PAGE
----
Dr. Joy St. John
Executive Director, CARPHA
Energy & Utilities Commissioner says new legislation will help to stabilize energy costs in Turks & Caicos Islands
Providenciales, Turks and Caicos Islands – Thursday, 30th November 2023: The Energy and Utilities Department (EUD) of the Turks and Caicos Islands, today reminds the public that the comprehensive Renewable Energy Legislation is currently before the House of Assembly and that the Legislation not only addresses the existing challenges posed by fuel price volatility but also lays the foundation for a sustainable and resilient energy future for the TCI.
In a recent press release, FortisTCI cited global factors such as production cuts and increased demand for fuel, leading to a surge in market prices. The EUD acknowledging these challenges thanks our power supplier for its proactivity when it comes to informing consumers of any changes in the cost of electricity. Further, the Government of Turks and Caicos wants residents and guests to know that it is committed to taking proactive measures that will transform the energy landscape through robust Renewable Energy Legislation.
In that vein, Delano Arthur, the new Energy and Utilities Commissioner looks forward to working with FortisTCI in the upcoming days to find innovative and collaborative solutions to reduce the cost of Fuel and Energy in the Turks and Caicos Islands. This initiative aims to not only mitigate the impact of volatile fuel prices but also secures a sustainable, reliable and affordable energy future for all of us.
Key components of the Renewable Energy Legislation include:
- Integrated Resource Plans: A formal planning process to prioritise renewable energy in addressing evolving energy needs.
- Competitive Tendering Process: Government-run initiatives to promote healthy renewable energy competition, achieve low-cost energy, and meet Paris Agreement goals.
- Administrative and Regulatory Measures: Establishing clear processes and responsibilities for all players who are in the renewable energy market.
- Licensing and Safety Standards: Comprehensive licensing provisions to ensure accountability and safety standards for renewable energy systems.
- Net Billing Program: Allowing building owners to self-generate and sell surplus electricity back to the grid.
The Renewable Energy Legislation serves as a mitigation against volatile fuel prices. By transitioning to cleaner energy sources and fostering a diverse renewable energy infrastructure, these Islands aim to reduce dependency on fossil fuels. The competitive tendering process introduced in the legislation ensures the selection of the most cost-effective renewable energy solutions, contributing to energy affordability and stability.
As the Islands invest in renewable energy, the increased share of clean, locally produced electricity provides a stable alternative to fluctuating fuel prices. The Net Billing Programme further incentivises distributed energy generation, offering a predictable path for building owners to contribute to the grid and receive compensation, thus reducing reliance on traditional fuel sources.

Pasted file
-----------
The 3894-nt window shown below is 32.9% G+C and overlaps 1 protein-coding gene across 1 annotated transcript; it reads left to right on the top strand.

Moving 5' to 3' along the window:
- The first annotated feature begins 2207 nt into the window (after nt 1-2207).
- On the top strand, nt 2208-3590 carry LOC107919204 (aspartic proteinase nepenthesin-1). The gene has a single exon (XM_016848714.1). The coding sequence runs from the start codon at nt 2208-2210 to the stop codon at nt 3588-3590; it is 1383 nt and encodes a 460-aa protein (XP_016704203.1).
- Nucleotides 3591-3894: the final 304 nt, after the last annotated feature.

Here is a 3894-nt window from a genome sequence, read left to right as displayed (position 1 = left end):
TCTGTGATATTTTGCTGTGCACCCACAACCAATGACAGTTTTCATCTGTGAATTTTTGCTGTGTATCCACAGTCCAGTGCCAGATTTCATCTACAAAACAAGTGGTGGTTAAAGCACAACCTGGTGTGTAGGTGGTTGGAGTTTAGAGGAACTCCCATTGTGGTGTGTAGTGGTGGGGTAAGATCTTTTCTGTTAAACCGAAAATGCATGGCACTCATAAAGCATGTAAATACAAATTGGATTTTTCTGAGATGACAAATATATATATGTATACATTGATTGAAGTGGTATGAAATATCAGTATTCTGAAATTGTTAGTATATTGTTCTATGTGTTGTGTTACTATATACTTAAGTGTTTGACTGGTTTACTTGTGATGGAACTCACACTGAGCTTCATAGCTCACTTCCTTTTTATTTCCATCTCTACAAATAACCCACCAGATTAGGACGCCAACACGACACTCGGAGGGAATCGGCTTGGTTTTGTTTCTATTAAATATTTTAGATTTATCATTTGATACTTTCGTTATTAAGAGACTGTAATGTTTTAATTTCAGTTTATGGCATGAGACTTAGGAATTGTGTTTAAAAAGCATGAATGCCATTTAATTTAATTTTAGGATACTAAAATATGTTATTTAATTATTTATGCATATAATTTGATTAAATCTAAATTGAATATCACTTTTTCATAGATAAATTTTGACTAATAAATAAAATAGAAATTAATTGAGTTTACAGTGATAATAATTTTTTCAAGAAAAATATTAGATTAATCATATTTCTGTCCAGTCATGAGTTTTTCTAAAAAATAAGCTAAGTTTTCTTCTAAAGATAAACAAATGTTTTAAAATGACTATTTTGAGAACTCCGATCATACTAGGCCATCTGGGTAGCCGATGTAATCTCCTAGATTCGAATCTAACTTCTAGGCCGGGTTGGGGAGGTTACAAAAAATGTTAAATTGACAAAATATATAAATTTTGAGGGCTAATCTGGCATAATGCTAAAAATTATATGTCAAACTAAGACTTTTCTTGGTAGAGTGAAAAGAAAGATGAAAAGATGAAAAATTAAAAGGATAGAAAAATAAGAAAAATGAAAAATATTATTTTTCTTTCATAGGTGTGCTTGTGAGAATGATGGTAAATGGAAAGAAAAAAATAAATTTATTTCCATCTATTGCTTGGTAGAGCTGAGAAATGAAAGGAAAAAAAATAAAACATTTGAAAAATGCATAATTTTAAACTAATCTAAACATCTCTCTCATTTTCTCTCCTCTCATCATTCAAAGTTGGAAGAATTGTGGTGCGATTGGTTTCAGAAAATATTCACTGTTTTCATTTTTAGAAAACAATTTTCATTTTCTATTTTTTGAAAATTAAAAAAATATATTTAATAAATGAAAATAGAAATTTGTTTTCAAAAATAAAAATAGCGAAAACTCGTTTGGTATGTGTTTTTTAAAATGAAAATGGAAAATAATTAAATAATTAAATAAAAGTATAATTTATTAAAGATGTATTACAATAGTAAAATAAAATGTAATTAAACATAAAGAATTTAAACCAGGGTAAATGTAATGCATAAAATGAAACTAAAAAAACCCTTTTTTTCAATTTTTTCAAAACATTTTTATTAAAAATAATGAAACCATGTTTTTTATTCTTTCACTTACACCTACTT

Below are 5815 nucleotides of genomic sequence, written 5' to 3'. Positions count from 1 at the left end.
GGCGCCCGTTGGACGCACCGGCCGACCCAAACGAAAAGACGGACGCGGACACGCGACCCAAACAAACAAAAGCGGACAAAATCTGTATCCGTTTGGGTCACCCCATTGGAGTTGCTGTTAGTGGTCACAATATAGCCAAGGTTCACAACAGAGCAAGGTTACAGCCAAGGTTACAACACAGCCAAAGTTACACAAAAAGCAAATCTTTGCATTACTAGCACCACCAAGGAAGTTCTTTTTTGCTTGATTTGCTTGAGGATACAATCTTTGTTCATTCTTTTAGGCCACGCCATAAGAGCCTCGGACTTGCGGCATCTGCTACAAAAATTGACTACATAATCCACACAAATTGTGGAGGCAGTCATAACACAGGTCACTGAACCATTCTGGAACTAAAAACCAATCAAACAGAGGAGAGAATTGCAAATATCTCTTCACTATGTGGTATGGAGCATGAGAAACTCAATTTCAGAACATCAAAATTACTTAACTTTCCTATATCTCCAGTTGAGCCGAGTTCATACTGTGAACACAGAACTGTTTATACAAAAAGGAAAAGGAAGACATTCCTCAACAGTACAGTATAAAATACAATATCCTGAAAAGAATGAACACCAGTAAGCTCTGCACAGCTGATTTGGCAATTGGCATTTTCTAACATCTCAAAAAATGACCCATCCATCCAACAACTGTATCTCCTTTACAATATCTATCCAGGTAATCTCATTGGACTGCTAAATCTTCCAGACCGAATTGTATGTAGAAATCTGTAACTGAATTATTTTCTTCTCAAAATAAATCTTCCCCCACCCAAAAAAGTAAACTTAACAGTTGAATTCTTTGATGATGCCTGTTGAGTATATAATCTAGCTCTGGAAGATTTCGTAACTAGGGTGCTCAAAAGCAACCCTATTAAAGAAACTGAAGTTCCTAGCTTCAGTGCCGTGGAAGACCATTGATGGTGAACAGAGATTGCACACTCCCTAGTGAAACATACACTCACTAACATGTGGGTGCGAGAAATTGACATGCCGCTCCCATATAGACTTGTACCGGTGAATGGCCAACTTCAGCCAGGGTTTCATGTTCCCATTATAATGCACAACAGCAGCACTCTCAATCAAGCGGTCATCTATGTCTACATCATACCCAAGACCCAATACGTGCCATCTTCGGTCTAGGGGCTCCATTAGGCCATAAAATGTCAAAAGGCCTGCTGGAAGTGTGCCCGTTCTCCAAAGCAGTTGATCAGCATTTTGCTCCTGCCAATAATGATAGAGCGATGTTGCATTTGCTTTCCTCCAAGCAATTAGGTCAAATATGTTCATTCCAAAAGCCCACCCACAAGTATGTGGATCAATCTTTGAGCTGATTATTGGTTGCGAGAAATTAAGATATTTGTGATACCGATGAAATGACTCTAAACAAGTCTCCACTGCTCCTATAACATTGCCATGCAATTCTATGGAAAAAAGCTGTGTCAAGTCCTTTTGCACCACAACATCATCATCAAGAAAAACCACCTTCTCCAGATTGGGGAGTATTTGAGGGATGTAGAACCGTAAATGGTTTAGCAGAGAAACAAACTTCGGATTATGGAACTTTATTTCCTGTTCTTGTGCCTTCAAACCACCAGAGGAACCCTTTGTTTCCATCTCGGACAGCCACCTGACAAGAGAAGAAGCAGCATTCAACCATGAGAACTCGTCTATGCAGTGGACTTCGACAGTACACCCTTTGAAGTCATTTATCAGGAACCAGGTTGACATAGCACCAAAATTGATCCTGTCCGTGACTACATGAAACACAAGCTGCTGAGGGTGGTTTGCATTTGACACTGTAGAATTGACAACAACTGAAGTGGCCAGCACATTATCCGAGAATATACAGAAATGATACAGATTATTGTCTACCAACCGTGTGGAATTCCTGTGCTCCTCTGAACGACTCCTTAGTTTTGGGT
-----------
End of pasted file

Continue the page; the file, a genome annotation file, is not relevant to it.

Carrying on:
For further information, please contact:
Delano R. Arthur
Energy and Utilities Department
Turks and Caicos Islands Government
CANARI outlines climate priorities ahead of Cop28
The Caribbean Natural Resources Institute (CANARI) informed that the Caribbean Climate Justice Alliance, in preparation for the upcoming annual COP28 in 2023, launched its “Caribbean Climate Justice and Resilience Agenda,” outlining the priorities for climate justice and resilience in vulnerable Caribbean small island developing states (SIDS).
In a press release, CANARI highlighted that the agenda recognizes the major threat of climate change to the region as well as aims to louden the voices of the at-risk groups “on the frontlines of the climate crisis and catalyze actions for climate justice and local resilience in the Caribbean SIDS.”
The priorities stated under the agenda are:
- Curbing emissions to limit global temperature
increase to 1.5 ̊C
- Scaling up locally-led solutions for adaptation and
loss and damage
- Improving access to and delivery of climate finance
for frontline communities, small and micro enterprises, and civil society organizations as part of a ‘whole of society’ approach
- Scaling up just, nature-based solutions for resilience
- Supporting a just transition for pro-poor, inclusive,
sustainable and resilient development
- Promoting gender equity and social inclusion
approaches to climate action
- Promoting youth and intergenerational equity as
core to the climate response
- Integrating a rights-based and earth-centered
approach in addressing all these priorities and ensuring climate justice
The at-risk groups referred to in the release include small-scale farmers and fisherfolk, rural women producers, income-poor people, elderly and disabled people, Indigenous and Afro-descendant communities, migrants, and LGBTQIA+ people.
Being cognizant of the severity of the effects of climate change on the Caribbean, CANARI referred to the fact that the very existence of the region is on the line.
“If greenhouse gas emissions continue unabated and global temperature exceeds 1.5 ̊C, the impacts of rising sea levels, more intense hurricanes, rainfall variability, ocean acidification, and other changes threaten the very existence of our way of life in the Caribbean and other SIDS that have contributed the least to global emissions.”
FIND US ON FACEBOOK
News1 week ago
Lovers Allegedly Steal $30,000 from Scotiabank Accounts, Trial delayed to 2024
News1 week ago
55 Year old Good Samaritan killed in rainy night Roadside accident
News1 week ago
Elevating Public Health Defenses: Strengthening Vector Control Capabilities in the Turks and Caicos Islands
Caribbean News1 week ago
More REWARD Money, Haitian gang leader
News1 week ago
TURKS AND CAICOS ISLANDS ATTRACTS OVER ONE MILLION VISITORS: JANUARY TO OCTOBER 2023
News1 week ago
Lived Five Years in TCI undetected, now serving Five Months in Prison before Repatriation
Bahamas News1 week ago
PLP holds onto West End & Bimini; Kingsley Smith tops nearest opponent by 914 votes
Caribbean News1 week ago
DR Officials say 30 Dead after TD 22 Drenched Santo Domingo